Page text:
3 ways being overweight can ruin your life

By on December 3, 2011

“What’s a few extra pounds?!  I don’t smoke, drink only small amounts on occasion, and now someone’s babbling on about being overweight?  So, in the mirror I don’t  look real great, but is it really deadly“?

I thought this while listening to Dr. Robert Rakowski, teaching how being overweight can not only hurt me, but can shatter the lives of those around me as well.  After many hours, I finally “got it”.  The responsibility to maintain my weight is not only to myself, but also my to my family, for so many reasons.  If you’ve ever wondered how being overweight can ruin your life, here’s several clear ways:

1. Being overweight increases the likelihood that you’ll die from cancer.  A (huge) 16-year study was published in the New England Journal of Medicine (2003). Of the 900,000 adults studied, deaths from cancer of the  kidney, gallbladder, liver, and deaths from lymphoma were increased in people that were overweight. Women showed a marked increase in cancer of the uterus, and the breast were also increased when compared to their normal weight counterparts.  Men showed an increase of bowel, esophagus, and leukemia.

Want to drastically increase your chance of dying from cancer?  Stay overweight.

So many people have no idea that lifestyle affects cancer likelihood; they think cancer is something that “sneaks up” on a certain, unlucky population that has no control over it. This study, among many others not listed shows exactly the opposite.

2.  Being overweight increases the likelihood you’ll die of heart disease. Although it’s been a while since we’ve seen it, my wife Shari and I love The Biggest Loser.  One of the greatest illustrations I’ve seen that explains this was when Dr H. would analyze MRI’s of the new contestants.  If you’ve never seen it, I’ll explain that the hearts of the contestants were frequently pushed to the side due to being crowded from all the fat surrounding it, thus making it much tougher for the heart to beat.  Contestants would often gasp at this illustration because they finally saw how their fat directly affected their heart. Furthermore, because all the fat needs a blood supply, the heart also must work harder in order to push blood through it, making it once again, much tougher for the heart to beat.  This leaves an overweight person more likely to develop congestive heart failure. After the contestants would lose the weight, their new MRI would show a drastic decrease in fat surrounding the heart.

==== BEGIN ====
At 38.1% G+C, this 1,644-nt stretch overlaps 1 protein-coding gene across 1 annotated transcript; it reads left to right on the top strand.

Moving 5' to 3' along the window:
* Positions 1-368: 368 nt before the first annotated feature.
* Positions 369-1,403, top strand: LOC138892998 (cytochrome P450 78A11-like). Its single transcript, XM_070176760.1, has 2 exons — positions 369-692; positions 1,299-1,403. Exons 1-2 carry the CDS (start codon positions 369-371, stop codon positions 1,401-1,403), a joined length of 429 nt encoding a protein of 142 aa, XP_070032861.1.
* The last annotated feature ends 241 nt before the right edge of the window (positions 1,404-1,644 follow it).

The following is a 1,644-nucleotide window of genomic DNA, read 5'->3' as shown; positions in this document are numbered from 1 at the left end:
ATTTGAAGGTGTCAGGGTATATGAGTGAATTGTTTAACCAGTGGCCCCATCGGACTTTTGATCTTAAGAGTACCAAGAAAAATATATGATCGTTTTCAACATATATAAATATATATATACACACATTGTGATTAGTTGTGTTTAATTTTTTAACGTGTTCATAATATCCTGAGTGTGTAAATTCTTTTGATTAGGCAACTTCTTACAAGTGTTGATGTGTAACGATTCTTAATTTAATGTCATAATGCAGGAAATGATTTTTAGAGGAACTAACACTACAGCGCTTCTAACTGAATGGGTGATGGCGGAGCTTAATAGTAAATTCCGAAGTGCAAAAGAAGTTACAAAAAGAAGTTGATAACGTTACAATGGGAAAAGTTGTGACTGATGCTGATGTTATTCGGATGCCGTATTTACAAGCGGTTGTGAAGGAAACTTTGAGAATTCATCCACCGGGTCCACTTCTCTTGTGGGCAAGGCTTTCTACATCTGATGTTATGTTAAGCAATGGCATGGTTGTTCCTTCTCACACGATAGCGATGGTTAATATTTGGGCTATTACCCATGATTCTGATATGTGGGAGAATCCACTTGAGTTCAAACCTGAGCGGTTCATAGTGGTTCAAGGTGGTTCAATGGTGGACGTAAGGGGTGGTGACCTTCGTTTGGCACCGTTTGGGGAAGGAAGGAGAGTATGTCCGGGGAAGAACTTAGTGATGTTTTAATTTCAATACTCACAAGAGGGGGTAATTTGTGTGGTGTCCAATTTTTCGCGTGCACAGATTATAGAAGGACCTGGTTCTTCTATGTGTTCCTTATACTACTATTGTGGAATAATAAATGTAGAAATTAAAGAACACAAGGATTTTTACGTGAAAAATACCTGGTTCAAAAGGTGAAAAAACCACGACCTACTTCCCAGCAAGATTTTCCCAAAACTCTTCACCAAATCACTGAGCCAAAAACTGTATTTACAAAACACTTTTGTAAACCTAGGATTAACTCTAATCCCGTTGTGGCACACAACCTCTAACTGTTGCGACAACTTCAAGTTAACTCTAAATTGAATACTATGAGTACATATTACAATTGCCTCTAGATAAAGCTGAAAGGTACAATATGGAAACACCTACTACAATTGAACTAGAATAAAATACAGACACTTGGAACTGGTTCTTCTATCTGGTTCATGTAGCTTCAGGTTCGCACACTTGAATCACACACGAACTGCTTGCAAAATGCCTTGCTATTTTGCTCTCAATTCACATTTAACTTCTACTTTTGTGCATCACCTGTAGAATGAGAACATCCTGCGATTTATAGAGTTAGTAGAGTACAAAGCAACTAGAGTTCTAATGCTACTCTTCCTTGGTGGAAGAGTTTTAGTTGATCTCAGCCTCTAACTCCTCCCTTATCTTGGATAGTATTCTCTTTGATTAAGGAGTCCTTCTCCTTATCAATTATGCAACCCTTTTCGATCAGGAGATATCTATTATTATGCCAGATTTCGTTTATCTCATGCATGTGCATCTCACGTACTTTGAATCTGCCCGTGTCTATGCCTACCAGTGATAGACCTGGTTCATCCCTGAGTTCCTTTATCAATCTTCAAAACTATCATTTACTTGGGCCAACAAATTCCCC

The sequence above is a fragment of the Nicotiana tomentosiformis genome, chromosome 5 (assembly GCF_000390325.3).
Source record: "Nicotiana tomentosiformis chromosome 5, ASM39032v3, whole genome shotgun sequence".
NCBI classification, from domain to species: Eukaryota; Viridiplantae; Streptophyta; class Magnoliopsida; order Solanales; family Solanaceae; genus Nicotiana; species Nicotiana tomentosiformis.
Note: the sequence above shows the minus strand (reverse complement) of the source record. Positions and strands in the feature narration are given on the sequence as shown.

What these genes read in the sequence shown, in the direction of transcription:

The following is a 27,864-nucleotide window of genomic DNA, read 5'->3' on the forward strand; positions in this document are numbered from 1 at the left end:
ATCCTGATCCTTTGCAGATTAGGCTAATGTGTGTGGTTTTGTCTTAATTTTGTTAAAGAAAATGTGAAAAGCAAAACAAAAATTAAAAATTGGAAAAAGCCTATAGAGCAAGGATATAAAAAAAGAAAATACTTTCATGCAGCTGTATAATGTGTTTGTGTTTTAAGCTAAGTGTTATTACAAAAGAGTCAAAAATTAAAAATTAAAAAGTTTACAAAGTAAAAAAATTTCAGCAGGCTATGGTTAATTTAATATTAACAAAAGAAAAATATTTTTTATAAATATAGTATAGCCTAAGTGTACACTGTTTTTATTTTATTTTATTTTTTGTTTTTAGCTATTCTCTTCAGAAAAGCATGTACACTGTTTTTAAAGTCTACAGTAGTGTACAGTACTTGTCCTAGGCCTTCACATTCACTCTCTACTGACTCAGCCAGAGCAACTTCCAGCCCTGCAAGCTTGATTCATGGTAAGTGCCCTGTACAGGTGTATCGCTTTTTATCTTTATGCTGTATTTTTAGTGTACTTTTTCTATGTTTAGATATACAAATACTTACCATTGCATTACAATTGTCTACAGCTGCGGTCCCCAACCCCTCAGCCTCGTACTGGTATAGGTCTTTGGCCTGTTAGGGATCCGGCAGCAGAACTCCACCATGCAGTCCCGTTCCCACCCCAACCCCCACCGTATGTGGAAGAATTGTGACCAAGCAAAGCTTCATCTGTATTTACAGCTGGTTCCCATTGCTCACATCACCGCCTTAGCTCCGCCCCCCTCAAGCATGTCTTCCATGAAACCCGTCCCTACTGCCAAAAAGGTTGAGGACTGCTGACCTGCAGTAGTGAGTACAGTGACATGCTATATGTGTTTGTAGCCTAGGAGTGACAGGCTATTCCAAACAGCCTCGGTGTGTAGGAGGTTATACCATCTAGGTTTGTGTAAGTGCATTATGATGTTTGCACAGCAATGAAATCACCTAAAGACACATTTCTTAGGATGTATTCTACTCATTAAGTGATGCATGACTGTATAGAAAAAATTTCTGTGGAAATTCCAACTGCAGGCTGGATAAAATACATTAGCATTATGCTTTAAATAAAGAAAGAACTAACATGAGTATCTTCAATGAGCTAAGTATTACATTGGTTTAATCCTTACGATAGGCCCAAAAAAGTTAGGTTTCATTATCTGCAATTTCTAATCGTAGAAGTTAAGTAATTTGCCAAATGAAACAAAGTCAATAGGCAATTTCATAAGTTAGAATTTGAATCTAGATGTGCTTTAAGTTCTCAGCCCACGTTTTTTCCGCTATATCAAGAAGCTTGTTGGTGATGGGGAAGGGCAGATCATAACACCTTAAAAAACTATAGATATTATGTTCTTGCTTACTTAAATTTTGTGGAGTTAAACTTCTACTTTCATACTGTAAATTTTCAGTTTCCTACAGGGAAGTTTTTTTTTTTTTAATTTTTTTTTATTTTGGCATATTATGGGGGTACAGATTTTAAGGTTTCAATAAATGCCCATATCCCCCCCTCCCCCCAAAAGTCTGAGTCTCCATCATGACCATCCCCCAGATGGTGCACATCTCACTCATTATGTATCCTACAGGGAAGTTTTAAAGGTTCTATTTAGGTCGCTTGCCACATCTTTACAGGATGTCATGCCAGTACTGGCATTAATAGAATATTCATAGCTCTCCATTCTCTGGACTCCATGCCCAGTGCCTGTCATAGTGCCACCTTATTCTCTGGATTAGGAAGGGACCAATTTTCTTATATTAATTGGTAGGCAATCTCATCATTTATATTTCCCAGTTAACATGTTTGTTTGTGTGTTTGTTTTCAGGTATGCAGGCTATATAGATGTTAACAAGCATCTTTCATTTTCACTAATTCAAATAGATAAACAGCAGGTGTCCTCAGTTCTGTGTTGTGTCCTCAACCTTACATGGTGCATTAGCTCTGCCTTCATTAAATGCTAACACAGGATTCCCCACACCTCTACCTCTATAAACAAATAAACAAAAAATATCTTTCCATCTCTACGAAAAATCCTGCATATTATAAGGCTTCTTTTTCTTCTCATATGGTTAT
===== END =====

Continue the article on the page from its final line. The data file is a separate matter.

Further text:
The American Heart Association states the following: “Even when there are no adverse effects on the known risk factors, obesity by itself increases risk of heart disease”.  Numerous other studies have also been shown that overweight people as well as obese people have increased likelihood of heart disease.

3. Being overweight increases the risk that you’ll have a stroke.  Again, there are many studies that demonstrate this.  One particular study was published in the journal Stroke.  According toDr. Pasquale Strazzullo of Frederico II University of Naples Medical School in Naples, Italy (2010), overweight people are far more likely to develop a stroke than normal weight people.  If you think about it, when the heart is stressed, the blood vessels are also stressed. Sooner or later, those particularly vulnerable blood vessels in the brain become susceptible to rupturing. When they rupture, they cause damage to the surrounding tissue, and we have what’s known as a stroke.

Sometimes, I read facts, and my eyes glaze over.  If you’re anything like me, you may have done the same while reading 

But last week, I met Kristen, a great person, who despite some exercise, has been very overweight for a large part of her life.  Until several months ago, she was active, a devoted mother, and ambitious manager at a large company until she suffered a stroke at 39 years old.   Now, she’s enslaved by a wheel chair, and cannot get the left side of her body out of a constant spastic contraction.  Her newly-titled caregiver daughter must now wipe Kristen’s butt, be her constant attendant, and Kristen can talk only in small, choppy sentences.  She lost her high-paying position, and her daughter will not be attending college next fall like they both had hoped.  Neither know what they’ll do for the rest of Kristen’s life, as they’ve both lost so much.

If you’re overweight, this very minute, you have an increased chance to end up like Kristen.

A way to drastically increase the likelihood that you won’t end up that way is through adopting a healthy lifestyle and getting to your recommended weight. For the sake of yourself and the loved-ones around you, I hope you’ll make those changes toward a healthier life.



Calle, E.E., et al. Overweight, obesity and mortality from cancer in a prospectively studied cohort of US adults. The New England Journal of Medicine. Vol 348 (April 24) Pgs 1625-1638. 2003.

American Heart Association: www.heart.org

Strazzullo,P, et al. Excess body weight and incidence of stroke: meta-analysis of prospective studies with 2 million participants. Stroke. 2010 May;41(5):e418-26.


About Michael Tremba

Dr. Michael Tremba, once severely overweight himself, has studied to distinguish the truth about weight loss, and the shocking mis-information that's taught to us by many "trusted" groups. Through the techniques that have helped him regain his health, he shares uncommon tools to help anyone else desiring to lose weight to live the life they're meant to. He enjoys reading, exercising, travelling, and spending time with his wife, Shari in Mobile, Alabama Find me on Twitter, Google+ and let's connect on LinkedIn.
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